Earlier this year there was considerable brouhaha when the Susan G. Komen foundation withdrew funding used to provide mammograms and related services from Planned Parenthood. After only a few days of immense pressure, the organisation rescinded the decision, but the situation highlighted something interesting for me: Many people are not aware that Komen is a deeply flawed organisation which has been heavily criticised by breast cancer activists, other breast cancer advocacy groups, and other people concerned with cancer prevention, diagnosis, and treatment.
Komen is the original pinkwasher, the juggernaut of the breast cancer industry, and I say industry advisedly, because it is big money. Thanks to Komen, the West is slathered in pink every October, and thanks to Komen, scores of people buy these products, thinking they are having a direct impact on breast cancer research and development. The organization’s deeper agenda lies below the surface, despite its claims of transparency.
People seemed surprised the group was advancing such an anti-choice agenda with the funding withdrawal, despite the fact that executives had openly bragged about wanting to put an end to Planned Parenthood. The group’s decision, of course, involved funding used only for breast cancer care in low-income and minority communities—the same communities the organisation itself has identified as most at risk from breast cancer and related complications—and had nothing to do with other services offered by Planned Parenthood1. It highlighted the cynicism with which Komen does business, because it is not a charity. It is a business.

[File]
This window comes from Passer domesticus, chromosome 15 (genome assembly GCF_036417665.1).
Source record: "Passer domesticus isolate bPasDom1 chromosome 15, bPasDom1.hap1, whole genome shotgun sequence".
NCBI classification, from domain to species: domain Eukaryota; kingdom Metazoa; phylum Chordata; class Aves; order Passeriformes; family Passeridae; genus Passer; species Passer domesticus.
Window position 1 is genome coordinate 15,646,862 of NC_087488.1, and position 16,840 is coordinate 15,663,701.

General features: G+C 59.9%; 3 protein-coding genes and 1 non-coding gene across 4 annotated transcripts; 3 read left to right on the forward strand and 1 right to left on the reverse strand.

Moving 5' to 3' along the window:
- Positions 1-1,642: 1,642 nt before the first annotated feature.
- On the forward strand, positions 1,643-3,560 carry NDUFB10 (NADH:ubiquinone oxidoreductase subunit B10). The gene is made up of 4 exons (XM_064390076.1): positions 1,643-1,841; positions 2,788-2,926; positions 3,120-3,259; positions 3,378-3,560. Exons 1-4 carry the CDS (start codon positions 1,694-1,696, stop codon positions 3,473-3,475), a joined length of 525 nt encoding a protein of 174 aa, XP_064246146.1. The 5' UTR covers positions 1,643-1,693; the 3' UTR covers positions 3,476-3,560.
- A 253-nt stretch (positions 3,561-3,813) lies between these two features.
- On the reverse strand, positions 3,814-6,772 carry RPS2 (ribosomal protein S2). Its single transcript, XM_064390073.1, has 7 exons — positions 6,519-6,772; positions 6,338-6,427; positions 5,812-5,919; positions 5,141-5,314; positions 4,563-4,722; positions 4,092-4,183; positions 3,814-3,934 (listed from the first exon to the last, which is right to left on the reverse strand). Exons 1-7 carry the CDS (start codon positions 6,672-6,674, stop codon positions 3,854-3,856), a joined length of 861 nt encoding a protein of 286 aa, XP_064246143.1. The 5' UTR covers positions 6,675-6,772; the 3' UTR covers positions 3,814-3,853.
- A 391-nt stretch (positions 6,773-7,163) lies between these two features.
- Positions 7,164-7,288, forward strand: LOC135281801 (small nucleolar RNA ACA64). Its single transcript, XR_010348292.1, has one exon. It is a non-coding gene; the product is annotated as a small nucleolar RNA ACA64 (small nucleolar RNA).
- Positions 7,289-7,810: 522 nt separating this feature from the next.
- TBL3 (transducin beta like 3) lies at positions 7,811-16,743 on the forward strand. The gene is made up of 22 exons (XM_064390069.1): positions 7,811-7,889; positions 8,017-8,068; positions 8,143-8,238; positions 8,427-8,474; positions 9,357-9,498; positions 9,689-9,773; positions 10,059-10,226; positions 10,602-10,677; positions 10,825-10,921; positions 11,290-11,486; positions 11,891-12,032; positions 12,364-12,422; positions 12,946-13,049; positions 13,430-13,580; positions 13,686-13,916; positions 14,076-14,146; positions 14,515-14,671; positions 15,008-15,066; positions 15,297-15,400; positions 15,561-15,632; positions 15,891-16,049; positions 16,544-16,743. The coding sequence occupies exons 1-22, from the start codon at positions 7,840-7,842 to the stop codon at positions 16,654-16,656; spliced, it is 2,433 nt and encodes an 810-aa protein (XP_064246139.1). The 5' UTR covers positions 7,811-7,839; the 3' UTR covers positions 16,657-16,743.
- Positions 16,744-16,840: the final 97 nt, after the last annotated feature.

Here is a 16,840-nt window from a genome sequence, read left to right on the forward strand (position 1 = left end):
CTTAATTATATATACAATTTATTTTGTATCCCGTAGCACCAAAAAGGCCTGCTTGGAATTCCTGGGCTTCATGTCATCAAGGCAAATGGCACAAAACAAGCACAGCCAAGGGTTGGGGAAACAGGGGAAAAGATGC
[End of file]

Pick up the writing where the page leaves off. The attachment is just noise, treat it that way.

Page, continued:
Komen hasn’t expressed much interest in identifying environmental and social factors associated with breast cancer, let alone taking action on them. This is perhaps not surprising, because some of the very breast cancer ‘awareness’ products it sells contain environmental toxins, like BPA, that have been positively linked with breast cancer in a number of studies. Studies which Komen hasn’t endorsed even though most other breast cancer organisations have.
People rely on the organisation as a source of information about breast cancer prevention, diagnosis, and treatment, but it doesn’t provide the whole picture, which puts patients in real danger. Refusing to recognise the basic science other breast cancer organisations have already accepted and taken action on does not reflect well on an organisation that claims to want to fight breast cancer. Komen may be able to admit that low-income populations are more at risk of breast cancer, but it can’t seem to connect the dots on the subject, to articulate the complex social factors here, like the fact that low-income people are more likely to live in areas with environmental contamination, and to be exposed to toxins in the workplace.
The organisation is also being infamous for being extremely aggressive with other charities. Rather than working cooperatively on a critical cause, Komen has filed cease and desist letters against organisations using terms like ‘for the cure,’ which Komen has trademarked. It uses donor funds to pursue these legal cases, hurting other charities working on cancer and related causes. It seems more interested in protecting a brand image and the merchandise it sells than it does in fighting breast cancer; in other words, Komen behaves a lot like a for-profit corporation.